1. Caribbean 33

    February 3, 2017 by Ross Weene

    ALL AT SEA” Article

    Sea Hawk Paints / Hawk Epoxy Article

    Grenada Marine’s Website

     

    207-C33-PUBLICATION-SAILPLA

     

     

     

     

     

     

     

     

     

    CARIBBEAN 33 SAILPLAN & DECKPLAN 


  2. VX EVO

    by Ross Weene

    http://bennettyachting.com/vx-evo/

    Sailing World “Best Dinghy” 2017

    Sail Magazine “Best Performance Boat Under 30′” 2017

    Utilizing laminates of Carbon, E glass and foam cores together with advanced epoxy resins the Evo is a tough yet light platform and should provide many years of racing performance.

    The kick up rudder and dagger-board configuration was chosen for launching in any location.

    The rig is all carbon and tuned to three mainsail plans, then controlled when off the wind with a calibrated shroud only system to provide Gennaker support without compromising the easiest of high-speed Jibes.

    The Evo will offer not just strict One-design racing but also a platform for any “crew’d big boat sailor” wishing to master apparent wind sailing with independence from his regular team. Sail any time you want from ramp or beach.

    The core principle is that the sailor gets to sail what is, within an affordable price, the most technology for the dollar available anywhere on the market today. Simply put, a “Big bang for the buck”.

     


  3. MX Next

    October 11, 2013 by Ross Weene

     

    Click here for MX Next brochure

    Click here for MX Next website

     

     


  4. Airco Distributor

    March 28, 2012 by Ross Weene

     

    50 foot racing boat in which Mike Plant won Class II in the 1986/87 B.O.C. single-handed around the world race. Held Class Record in the 1988 OSTAR. Has done 15 transatlantics and three B.O.C.’s (Mike Plant; Josh Hall; Niah Vaughan) and currently preparing for her FOURTH Around Alone under Mark Taylor.


  5. Johnson 18

    March 6, 2012 by Ross Weene

     

    PRINCIPAL DIMENSIONS

    Length Overall – 18′-0″
    Length on Waterline – 16′-7′
    Beam extreme – 6′-7″
    Hull weight – 350 lbs
    Crew weight – 275-325 lbs
    Sail area (Main 139 sq.ft – Jib 58 sq.ft) – 197 sq.ft
    Asymmetrical spinnaker – 150 sq.ft Draught (board up) – 41/2″
    Draught (board down) – 4′-6″
    Displacement/Length ratio – 68
    Sail Area/Displacement ratio – 40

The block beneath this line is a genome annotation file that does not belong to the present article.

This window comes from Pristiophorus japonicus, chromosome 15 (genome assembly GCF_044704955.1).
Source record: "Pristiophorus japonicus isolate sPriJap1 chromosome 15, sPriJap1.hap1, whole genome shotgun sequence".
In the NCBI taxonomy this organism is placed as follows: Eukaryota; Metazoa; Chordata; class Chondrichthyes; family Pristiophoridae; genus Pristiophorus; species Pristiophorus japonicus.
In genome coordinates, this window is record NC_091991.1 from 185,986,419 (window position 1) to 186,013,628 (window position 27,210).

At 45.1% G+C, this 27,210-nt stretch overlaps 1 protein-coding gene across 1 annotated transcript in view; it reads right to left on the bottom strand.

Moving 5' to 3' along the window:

Special features

    Single rudder (kick-up)
    Centerboard
    Outboard chainplates
    Carbon-fiber retracting bowsprit
    Simple controls
    No sharp edges
    160 lb person on rail heels boat only 8 degrees

    JOHNSON 18 SAILPLAN (PDF)

    JOHNSON 18 DECKPLAN (PDF)

     


  6. Rampant

    January 30, 2012 by Ross Weene

     

    THE CONCEPT

    A sportboat set apart from other sportboats –

    LIGHT & FAST – Stiff with 4-5 crew, slippery in light air, and sport-boat planing ability
    FUN – No rules. This is a ‘One Design’ or PHRF speed machine for racing in protected waters.
    TACTICAL – ROTATING KEEL – speed with pointing ability upwind
    UNIQUE – A ‘32 foot boat with a 4 foot bow,’ from which to fly an asymmetrical spinnaker and code-0, thus avoiding the weight & complexity of a retracting sprit.
    VERSATILE – Keel lifts to get to yacht club hoists and to go on a trailer. Beam under 11 feet (it is 10’ 11”) so it can be towed in the US without an escort.  Lifting rudder for the same reason.

    ADD’L CHARACTERISTICS

    Ballast ~ 2240 lbs. (foil & bulb)
    Sail Area ~ 700 sq.ft
    S.A. / Disp Ratio ~ 43 (lightship)
    S.A. / Disp Ratio ~ 37 (crewed)
    D / L Ratio @ Lt. Ship ~ 48
    D / L Ratio, crewed ~ 58

    DESIGN ELEMENTS
    How do you make a planing hull go upwind better? Increase lift and reduce drag! An innovative feature of the Diode 36 is the rotating carbon keel. The ability to align the rotating keel closer to the longitudinal shape of the heeled waterlines, allowing for leeway, reduces drag for the lift provided from both keel and heeled hull. In addition the upwind heeled waterlines have been carefully sculpted to keep the heeled canoebody symmetrical, and no more than about 5 degrees off the centerline. The result: exceptional upwind speeds and angles for a superlight boat. Pointing with other IMS boats, Diode is sailing upwind at 7.2-7.3 knots, which is exceptional for a 36 foot sportboat of her type, and easily exceeding our own continuously refined VPP’s.